Before my children were born, I lived in a world of ignorant bliss. My idealistic views of Motherhood stemmed from American Soap Operas and Chick Flicks. They were, in truth, Disney influenced.
That’s why, when my children were born, I suffered so badly with guilt. As a new Mam, I’d no idea of the trials and tribulations each day would hold. My visions were cloud lined with images of me cradling my newborn, cheesy grinning, prancing abound my living room like Mary Poppins. It wasn’t that I expected it to be easy, it was how the Media had led me to believe.
I expected that my son, Tristan, would be placed in my arms and I’d cry with happiness. That I’d scoop him up in a loving embrace and declare to the rest of the world ‘it’s okay, I’ve got this’. I expected that when he cried, I’d know instinctively what he wanted and how to handle him. I expected him to latch to my breast harmonious and feed like he’d been waiting for me forever. Only now, a full year on, am I ready to speak the truth.
Tristan’s birth had been slightly traumatic. I pushed for hours upon end without any medication. I’d been allowed to continue pushing because his heart rate had not faltered, he was not feeling the same distress as I. However, it became apparent that something wasn’t right. Tristan was lying on an angle that would prohibit him from coming naturally. I was taken to theatre and given a spinal block in preparation for an emergency C-Section if his heart rate plummeted whilst moving him. In the end, no C-Section was required but I was left paralysed from the armpits down.
As I lay exhausted and convulsing from the medication, the midwife cleaned Tristan up then rested him on my chest. This was the moment I’d been waiting for. The moment where I was meant to kiss his blood stained head and cry. Instead, I froze. ‘Somebody take him’ I sobbed. I didn’t have the confidence. I was tired and didn’t have control of my arms. How would I protect him if he rolled?
So there it was, the most important moment in my life and I was already a failure. But was I? The dream is, and always has been, that you’ll look dotingly into your baby’s eyes and immediately bond. I loved my son immediately, intensively but I didn’t bond with him as quickly as I’d hoped. I remember being scared of him, thinking that I wasn’t what he wanted, thinking that he didn’t like me (I know, ridiculous right?) However, many mothers feel this way. Many new mothers have experiences like myself. This doesn’t seem to stop us lying through our teeth and saying aloud what society wants us to say. We all contribute to the Media’s representation of immediate Motherhood.
So what else do we lie about? I remember being asked a million times whether my son was ‘good’. ‘Oh he’s a dream’ I’d state ‘he’s just the best baby EVER’. What I meant was ‘he cries…all the time. I don’t know what I’m doing. If he’s good then it’s definitely me that’s bad. Oh god, I must be rubbish’. I remember one awkward moment with my male next door neighbour who dared ask me this question on the wrong day at the wrong time. He got my honest response. ‘Welcome to parenthood’ he declared. ‘We all felt that way to begin’. This was a revelation. If we all feel this way, why don’t we say it?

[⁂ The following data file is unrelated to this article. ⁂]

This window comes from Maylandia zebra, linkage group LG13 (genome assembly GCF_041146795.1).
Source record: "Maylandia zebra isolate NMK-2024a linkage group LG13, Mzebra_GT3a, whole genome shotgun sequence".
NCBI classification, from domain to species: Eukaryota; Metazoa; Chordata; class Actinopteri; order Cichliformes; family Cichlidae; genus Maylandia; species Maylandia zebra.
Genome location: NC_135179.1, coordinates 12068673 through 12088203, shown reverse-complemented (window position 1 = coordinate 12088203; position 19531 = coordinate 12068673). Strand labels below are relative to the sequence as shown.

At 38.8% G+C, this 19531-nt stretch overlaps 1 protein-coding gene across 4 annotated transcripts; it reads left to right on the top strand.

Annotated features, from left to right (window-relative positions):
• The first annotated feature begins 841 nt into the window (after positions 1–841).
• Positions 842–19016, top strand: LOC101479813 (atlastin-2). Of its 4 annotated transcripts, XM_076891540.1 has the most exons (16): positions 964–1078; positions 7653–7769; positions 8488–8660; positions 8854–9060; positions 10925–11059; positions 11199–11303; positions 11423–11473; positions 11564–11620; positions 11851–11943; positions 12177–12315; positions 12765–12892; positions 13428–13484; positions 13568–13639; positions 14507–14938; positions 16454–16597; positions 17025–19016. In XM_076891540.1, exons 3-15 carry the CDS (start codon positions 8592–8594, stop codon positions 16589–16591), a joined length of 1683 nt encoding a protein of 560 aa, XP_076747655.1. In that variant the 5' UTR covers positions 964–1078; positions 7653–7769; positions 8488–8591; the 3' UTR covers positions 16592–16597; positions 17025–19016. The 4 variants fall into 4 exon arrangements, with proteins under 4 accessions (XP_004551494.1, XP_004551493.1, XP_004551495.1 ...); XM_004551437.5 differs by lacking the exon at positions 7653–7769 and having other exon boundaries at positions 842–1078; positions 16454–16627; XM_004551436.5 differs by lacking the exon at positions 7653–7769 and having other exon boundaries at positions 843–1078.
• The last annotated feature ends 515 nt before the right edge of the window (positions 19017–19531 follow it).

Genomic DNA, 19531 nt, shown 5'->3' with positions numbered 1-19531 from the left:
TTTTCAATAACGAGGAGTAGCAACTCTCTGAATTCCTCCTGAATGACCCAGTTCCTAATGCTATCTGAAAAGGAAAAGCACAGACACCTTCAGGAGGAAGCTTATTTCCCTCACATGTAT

The guilt I felt in the 1st few months will never leave me. There’ll always be a part of me that feels massively ashamed. I felt guilty that I didn’t know how to soothe my crying baby within milliseconds. I felt guilty that I didn’t know how to read his mind. I felt guilty that I struggled to wake four times a night for feeds. I felt guilty that I wanted to cry so much. I felt guilty for feeling so scared. I felt guilty that I no longer had time to listen to my husband. I felt guilty for giving birth when I so clearly wasn’t equipt. I felt guilty because sometimes I found it hard to smile. I felt guilty because I was, so clearly, a million miles away from the Mary Poppins Mother I’d dreamt of being. On the whole, I felt guilty because I was the only one feeling like this. I looked at other mothers, I saw the way the beamed and glowed. I felt low and anxious that I’d never be like them. I looked at other mothers and saw the way the looked at me. I immediately believed that they’d guessed my secret, they knew how utterly weak I was.
With my second child, I vowed that I’d do things
completely differently. I wanted, because I knew the score by now, to be in control. When she arrived 9 weeks early, I was thrust into a new turmoil. Yet again, I missed my movie moment of feeling her against my chest (I had her for 30 seconds and we did cry this time, through joy that she was breathing). I thought that when she came home, I’d take over from the NICU nurses and be exactly what she wanted/needed. Yet again, I found myself pacing the floor at times unable to satisfy her and doubting myself.
It took me three weeks to fully adjust to Motherhood. That was, three weeks of making myself Ill with torture. Don’t get me wrong, and I know you’ll understand me, I LOVED my babies. I loved them so much that my heart would literally beat outside of my chest. The worry and anxiety I felt was all BECAUSE I loved them more that I’d ever known possible. The pressure I put on myself was all because I wanted to be the very best for them. It took me three weeks to learn that these feelings were normal, that many new mothers feel exactly that same as I did. It’s taken me a full year to say this out loud. And even now, I know there’ll be some who judge me. Some who will never understand because they never felt that way. I envy them but only for their ‘perfect’ transition. A full year on and I’m confident in my abilities. I hold my head high (even throughout the tantrums) and KNOW that I’m good. My children are happy, they’re blessed with a loving home. Their laughter and smiles reassure me that I’m on track and…eventually…I can say ‘it’s okay, I’ve got this’.